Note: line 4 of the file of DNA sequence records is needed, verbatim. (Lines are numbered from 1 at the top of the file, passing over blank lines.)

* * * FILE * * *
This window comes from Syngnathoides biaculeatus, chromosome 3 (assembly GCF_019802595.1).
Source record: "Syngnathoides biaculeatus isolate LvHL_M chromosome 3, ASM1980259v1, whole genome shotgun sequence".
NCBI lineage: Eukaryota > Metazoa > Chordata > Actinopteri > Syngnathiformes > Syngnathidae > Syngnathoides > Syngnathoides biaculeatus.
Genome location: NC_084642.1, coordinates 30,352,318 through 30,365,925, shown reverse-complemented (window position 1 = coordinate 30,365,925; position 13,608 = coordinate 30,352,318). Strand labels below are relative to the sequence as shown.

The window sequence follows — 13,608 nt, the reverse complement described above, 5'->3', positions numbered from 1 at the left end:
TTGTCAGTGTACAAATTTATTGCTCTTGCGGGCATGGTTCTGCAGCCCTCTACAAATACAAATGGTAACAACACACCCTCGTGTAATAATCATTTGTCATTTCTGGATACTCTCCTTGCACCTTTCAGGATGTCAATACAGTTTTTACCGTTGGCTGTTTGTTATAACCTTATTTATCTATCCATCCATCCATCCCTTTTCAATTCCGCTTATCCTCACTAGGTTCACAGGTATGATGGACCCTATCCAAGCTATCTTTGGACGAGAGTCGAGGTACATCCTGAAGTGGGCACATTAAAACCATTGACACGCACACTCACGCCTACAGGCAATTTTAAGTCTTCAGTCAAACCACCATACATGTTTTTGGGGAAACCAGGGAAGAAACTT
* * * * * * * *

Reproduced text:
Genome location: NC_084642.1, coordinates 30,352,318 through 30,365,925, shown reverse-complemented (window position 1 = coordinate 30,365,925; position 13,608 = coordinate 30,352,318). Strand labels below are relative to the sequence as shown.